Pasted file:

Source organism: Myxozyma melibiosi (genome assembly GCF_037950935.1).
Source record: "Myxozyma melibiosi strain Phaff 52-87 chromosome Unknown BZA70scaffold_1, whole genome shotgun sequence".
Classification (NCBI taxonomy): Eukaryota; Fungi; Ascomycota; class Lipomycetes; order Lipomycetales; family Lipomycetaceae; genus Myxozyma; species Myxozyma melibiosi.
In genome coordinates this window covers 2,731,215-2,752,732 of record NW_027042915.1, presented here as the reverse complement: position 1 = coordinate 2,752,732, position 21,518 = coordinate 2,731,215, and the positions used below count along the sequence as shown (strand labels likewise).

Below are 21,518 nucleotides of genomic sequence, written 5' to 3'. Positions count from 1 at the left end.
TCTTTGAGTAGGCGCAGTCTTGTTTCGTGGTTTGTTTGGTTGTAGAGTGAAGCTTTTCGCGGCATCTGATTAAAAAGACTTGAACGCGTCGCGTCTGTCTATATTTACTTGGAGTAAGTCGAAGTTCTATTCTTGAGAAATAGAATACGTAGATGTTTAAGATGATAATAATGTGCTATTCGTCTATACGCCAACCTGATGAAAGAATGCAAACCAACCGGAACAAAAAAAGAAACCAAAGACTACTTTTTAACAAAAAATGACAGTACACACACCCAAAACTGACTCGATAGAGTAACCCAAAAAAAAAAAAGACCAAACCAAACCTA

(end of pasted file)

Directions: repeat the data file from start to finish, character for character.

Source organism: Myxozyma melibiosi (genome assembly GCF_037950935.1).
Source record: "Myxozyma melibiosi strain Phaff 52-87 chromosome Unknown BZA70scaffold_1, whole genome shotgun sequence".
Classification (NCBI taxonomy): Eukaryota; Fungi; Ascomycota; class Lipomycetes; order Lipomycetales; family Lipomycetaceae; genus Myxozyma; species Myxozyma melibiosi.
In genome coordinates this window covers 2,731,215-2,752,732 of record NW_027042915.1, presented here as the reverse complement: position 1 = coordinate 2,752,732, position 21,518 = coordinate 2,731,215, and the positions used below count along the sequence as shown (strand labels likewise).

Below are 21,518 nucleotides of genomic sequence, written 5' to 3'. Positions count from 1 at the left end.
TCTTTGAGTAGGCGCAGTCTTGTTTCGTGGTTTGTTTGGTTGTAGAGTGAAGCTTTTCGCGGCATCTGATTAAAAAGACTTGAACGCGTCGCGTCTGTCTATATTTACTTGGAGTAAGTCGAAGTTCTATTCTTGAGAAATAGAATACGTAGATGTTTAAGATGATAATAATGTGCTATTCGTCTATACGCCAACCTGATGAAAGAATGCAAACCAACCGGAACAAAAAAAGAAACCAAAGACTACTTTTTAACAAAAAATGACAGTACACACACCCAAAACTGACTCGATAGAGTAACCCAAAAAAAAAAAAGACCAAACCAAACCTA